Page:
Canada has an abundance of agencies responsible for regulating investments. Those agencies co-operate extensively. They work together all the time. Even so, there are important areas in which they don’t co-ordinate as well as they could.

For example, they don’t act in concert to rid the markets of bad people. They also don’t seem to help each other when it comes to getting fines paid. But there’s reason to hope this may change.

Recently, the Alberta Securities Commission announced it will automatically recognize (i.e., enforce in Alberta) most sanctions orders that other Canadian provincial securities commissions make. In effect, a revocation of someone’s registration in, say, British Columbia or Nova Scotia will also immediately revoke that person’s registration in Alberta. Similarly, failure to pay an administrative penalty levied by Quebec or Saskatchewan or any other province will be treated as an act of non-compliance in “Wild Rose Country” as well.

Cynics may say Alberta’s doing this just to demonstrate that a national securities regulator isn’t necessary — that the existing tools of multilateralism are sufficient to get the job done. But even if that’s what Alberta hopes to prove, this initiative should be embraced and adopted by every province and territory regardless of where they stand on the national regulator question.

Why? Because sanction synchronization makes sense. People who pose a danger to the capital markets of one jurisdiction also menace the markets in every other part of the country. Those people shouldn’t be able to just carry on with securities-related business elsewhere in Canada. They’re pariahs, and they should be treated as such nationwide.

But why limit the synchronization to sanctions ordered by other securities commissions? Why not include penalties imposed by Canada’s two self-regulatory organizations (SROs) — the Investment Industry Regulatory Organization of Canada (IIROC) and the Mutual Fund Dealers Association (MFDA)? After all, if someone’s so bad that they’re banned from working at every IIROC or MFDA member firm, surely they should also be banned from securities firms outside the SRO system, such as exempt-market dealers and portfolio managers.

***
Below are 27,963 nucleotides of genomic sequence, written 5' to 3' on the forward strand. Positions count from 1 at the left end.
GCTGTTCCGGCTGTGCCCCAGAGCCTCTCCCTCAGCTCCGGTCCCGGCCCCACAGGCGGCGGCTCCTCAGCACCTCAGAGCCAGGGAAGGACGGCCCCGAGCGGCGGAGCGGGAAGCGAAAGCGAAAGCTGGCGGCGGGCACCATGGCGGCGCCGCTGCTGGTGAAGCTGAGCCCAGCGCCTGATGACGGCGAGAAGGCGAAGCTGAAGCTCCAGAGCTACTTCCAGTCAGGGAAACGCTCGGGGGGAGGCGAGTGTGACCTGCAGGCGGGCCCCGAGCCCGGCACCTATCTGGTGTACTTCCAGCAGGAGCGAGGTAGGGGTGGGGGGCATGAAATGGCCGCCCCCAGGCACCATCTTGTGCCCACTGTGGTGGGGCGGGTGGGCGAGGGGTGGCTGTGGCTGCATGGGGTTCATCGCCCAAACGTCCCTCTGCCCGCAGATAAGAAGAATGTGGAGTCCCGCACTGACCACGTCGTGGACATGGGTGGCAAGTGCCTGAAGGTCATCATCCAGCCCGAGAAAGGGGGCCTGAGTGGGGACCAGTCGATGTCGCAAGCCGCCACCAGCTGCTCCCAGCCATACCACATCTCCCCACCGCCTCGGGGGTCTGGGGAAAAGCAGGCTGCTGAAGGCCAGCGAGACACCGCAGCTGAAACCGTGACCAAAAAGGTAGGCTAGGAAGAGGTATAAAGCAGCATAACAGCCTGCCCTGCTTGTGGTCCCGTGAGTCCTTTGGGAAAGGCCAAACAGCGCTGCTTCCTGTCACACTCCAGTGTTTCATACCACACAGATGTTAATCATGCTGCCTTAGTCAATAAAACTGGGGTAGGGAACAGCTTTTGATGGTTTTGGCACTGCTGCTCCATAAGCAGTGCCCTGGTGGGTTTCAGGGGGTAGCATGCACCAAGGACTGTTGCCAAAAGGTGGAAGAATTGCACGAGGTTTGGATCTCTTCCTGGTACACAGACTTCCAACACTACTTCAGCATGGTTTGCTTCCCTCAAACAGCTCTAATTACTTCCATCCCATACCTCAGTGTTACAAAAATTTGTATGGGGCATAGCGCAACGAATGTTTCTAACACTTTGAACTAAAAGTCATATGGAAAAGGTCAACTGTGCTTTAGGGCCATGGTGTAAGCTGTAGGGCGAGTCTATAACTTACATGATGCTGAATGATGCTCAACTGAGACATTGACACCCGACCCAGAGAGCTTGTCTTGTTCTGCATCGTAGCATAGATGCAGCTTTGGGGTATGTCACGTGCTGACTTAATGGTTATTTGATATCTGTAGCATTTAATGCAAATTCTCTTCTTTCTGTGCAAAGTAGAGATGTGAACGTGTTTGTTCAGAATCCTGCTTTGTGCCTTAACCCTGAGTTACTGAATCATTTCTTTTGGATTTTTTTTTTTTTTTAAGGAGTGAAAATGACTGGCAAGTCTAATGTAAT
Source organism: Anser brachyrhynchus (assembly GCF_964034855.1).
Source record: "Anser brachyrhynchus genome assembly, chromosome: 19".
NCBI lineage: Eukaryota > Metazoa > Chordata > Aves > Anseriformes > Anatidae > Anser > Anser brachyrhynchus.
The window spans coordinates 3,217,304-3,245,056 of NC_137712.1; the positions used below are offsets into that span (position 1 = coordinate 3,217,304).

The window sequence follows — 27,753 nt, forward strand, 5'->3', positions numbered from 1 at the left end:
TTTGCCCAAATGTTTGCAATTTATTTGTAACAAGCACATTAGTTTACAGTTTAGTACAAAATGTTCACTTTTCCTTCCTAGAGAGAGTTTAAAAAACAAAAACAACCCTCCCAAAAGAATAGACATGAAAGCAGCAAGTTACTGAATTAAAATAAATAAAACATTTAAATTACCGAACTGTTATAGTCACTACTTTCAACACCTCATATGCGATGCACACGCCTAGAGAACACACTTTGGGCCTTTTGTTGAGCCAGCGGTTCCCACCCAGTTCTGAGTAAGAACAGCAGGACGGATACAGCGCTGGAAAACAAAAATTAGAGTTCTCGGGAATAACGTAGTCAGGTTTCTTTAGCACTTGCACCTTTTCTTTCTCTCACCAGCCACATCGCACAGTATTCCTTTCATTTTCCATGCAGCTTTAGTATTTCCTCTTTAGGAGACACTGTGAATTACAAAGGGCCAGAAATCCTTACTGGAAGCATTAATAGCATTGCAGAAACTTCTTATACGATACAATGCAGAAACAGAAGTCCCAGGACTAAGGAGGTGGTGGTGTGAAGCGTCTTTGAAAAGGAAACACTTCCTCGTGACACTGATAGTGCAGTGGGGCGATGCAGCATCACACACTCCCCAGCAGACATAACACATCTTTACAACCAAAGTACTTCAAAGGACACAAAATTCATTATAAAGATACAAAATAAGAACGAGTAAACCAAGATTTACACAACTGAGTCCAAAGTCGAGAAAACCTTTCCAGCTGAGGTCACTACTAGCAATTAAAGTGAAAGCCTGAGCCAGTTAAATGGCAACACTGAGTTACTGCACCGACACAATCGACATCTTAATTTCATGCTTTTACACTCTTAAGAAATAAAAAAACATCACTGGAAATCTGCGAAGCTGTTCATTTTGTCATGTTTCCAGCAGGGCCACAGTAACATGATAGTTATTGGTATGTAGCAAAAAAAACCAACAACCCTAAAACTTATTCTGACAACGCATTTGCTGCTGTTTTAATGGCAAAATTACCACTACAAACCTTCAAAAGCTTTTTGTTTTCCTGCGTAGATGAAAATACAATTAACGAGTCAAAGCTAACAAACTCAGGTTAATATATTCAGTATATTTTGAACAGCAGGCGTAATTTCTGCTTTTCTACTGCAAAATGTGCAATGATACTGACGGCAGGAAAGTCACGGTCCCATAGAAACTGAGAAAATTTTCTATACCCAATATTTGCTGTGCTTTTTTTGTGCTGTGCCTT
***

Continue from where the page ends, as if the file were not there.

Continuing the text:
By the same token, why limit synchronization to matters involving securities? Why not include all types of investment products and all financial services? If an advisor can’t be trusted to advise clients properly about stocks and bonds, do we really want to let him or her give advice about insurance-based investment products? Don’t we also want that advisor to be barred from selling a bank’s principal protected notes and guaranteed investment certificates? Or advising about pensions?

In short, if someone lacks integrity, don’t we want the person out of financial services altogether?

Getting such people out requires an integrated system — one designed to shut down all of a miscreant’s registrations across the country when he or she is declared unfit by any financial services regulator anywhere in Canada. We don’t have a system like that right now. In fact, we don’t even have a mechanism to automatically stop dual-licensed individuals from peddling segregated funds when they’re prohibited from selling mutual funds. So we need to fix this.

At the same time, we need to understand that sanction synchronization will only address a relatively easy part of enforcement. The hard part is deterrence — making would-be wrongdoers believe they’ll face painful consequences for acting badly, even if they leave the investment business.

This is why fine collection is so important. Forcing a wrongdoer to pay a fine does more than just punish one bad guy for past transgressions. It’s also a big part of what keeps the next guy from stepping out of line. And that keeps everyone safer.

Of course, making scoundrels pay up is never simple. They transfer or hide assets. Sometimes they try to disappear. Regulators must be sharp-eyed and relentless in pursuit. They also must be nimble, ready and able to help each other trace the movements of scofflaws and their assets around the country.

All this requires that lawmakers equip regulators with an effective collection toolkit. In particular, legislators in each province and territory should grant every financial services regulator, including the SROs, the ability to register and enforce their sanctions orders as judgments of the superior courts. This already exists in Quebec and Alberta, and it helps. Collection rates are higher there.

It will take more than greater integration of securities commissions to fully safeguard Canadian investors. Co-ordinated efforts must include SROs, insurance, banking and pension regulators, and legislators as well. Both conceptually and effectively, we need an upgrade of our whole regulatory system from a patchwork to a network whose components interconnect to achieve the one goal they all share: investor protection.

Alberta’s new initiative is a small but positive step toward that upgrade. Let’s hope it sparks the broader collective action truly needed.